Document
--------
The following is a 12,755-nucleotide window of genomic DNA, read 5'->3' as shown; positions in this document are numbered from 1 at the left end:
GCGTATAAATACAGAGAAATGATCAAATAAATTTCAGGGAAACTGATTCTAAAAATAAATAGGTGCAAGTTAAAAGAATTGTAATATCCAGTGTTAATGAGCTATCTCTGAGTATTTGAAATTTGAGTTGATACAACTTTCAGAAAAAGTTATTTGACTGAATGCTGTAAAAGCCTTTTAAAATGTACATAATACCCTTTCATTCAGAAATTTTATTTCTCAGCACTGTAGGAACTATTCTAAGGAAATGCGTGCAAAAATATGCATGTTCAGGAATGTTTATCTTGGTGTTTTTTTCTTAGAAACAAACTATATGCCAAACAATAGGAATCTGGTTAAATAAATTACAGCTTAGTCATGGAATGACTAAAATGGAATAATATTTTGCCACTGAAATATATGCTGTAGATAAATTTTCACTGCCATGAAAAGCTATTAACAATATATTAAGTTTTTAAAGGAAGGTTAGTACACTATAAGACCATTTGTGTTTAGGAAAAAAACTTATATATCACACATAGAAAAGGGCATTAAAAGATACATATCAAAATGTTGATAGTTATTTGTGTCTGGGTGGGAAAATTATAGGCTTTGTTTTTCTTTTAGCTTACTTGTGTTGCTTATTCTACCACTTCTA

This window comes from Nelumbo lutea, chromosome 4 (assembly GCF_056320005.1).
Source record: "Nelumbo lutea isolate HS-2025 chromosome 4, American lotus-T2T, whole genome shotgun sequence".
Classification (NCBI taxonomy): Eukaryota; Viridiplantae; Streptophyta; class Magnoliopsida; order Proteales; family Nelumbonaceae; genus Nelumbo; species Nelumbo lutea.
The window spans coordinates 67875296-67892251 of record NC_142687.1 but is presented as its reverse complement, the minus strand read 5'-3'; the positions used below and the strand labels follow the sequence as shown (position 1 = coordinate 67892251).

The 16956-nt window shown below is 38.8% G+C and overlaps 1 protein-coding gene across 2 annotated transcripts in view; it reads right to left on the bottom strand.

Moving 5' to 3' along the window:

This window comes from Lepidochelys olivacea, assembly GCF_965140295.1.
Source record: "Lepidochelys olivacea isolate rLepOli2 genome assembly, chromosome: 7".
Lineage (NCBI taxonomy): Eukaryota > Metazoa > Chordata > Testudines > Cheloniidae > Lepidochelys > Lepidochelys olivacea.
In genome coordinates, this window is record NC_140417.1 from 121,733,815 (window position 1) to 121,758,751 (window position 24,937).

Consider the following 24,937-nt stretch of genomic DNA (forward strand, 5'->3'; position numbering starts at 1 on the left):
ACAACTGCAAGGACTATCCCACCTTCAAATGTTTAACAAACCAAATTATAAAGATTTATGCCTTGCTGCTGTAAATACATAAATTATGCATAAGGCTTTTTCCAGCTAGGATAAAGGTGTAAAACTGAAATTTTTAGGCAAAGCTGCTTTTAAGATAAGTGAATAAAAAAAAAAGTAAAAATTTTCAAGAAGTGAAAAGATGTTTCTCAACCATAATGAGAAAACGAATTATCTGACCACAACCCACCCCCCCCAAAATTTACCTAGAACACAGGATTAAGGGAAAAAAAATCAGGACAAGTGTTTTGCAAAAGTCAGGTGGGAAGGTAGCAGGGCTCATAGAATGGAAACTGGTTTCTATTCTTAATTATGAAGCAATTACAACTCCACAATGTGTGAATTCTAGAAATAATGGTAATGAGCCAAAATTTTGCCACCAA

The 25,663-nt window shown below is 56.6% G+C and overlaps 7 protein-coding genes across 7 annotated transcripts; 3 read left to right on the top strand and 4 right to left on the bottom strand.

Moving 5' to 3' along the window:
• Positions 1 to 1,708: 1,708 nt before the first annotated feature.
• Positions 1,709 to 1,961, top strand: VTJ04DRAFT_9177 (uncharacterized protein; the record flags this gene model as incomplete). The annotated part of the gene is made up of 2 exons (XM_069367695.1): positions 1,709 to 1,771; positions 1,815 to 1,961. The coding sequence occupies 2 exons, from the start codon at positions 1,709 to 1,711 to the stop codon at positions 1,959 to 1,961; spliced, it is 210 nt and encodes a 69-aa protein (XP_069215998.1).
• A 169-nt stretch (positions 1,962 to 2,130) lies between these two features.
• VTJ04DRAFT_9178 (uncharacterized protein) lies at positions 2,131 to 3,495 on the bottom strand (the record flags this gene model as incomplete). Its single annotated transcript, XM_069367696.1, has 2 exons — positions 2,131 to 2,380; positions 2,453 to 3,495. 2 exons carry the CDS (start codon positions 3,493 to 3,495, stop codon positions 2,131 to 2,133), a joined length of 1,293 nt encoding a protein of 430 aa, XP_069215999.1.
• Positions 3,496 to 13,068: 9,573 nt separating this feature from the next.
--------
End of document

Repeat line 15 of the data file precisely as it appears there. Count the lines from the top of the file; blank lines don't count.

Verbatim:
The 25,663-nt window shown below is 56.6% G+C and overlaps 7 protein-coding genes across 7 annotated transcripts; 3 read left to right on the top strand and 4 right to left on the bottom strand.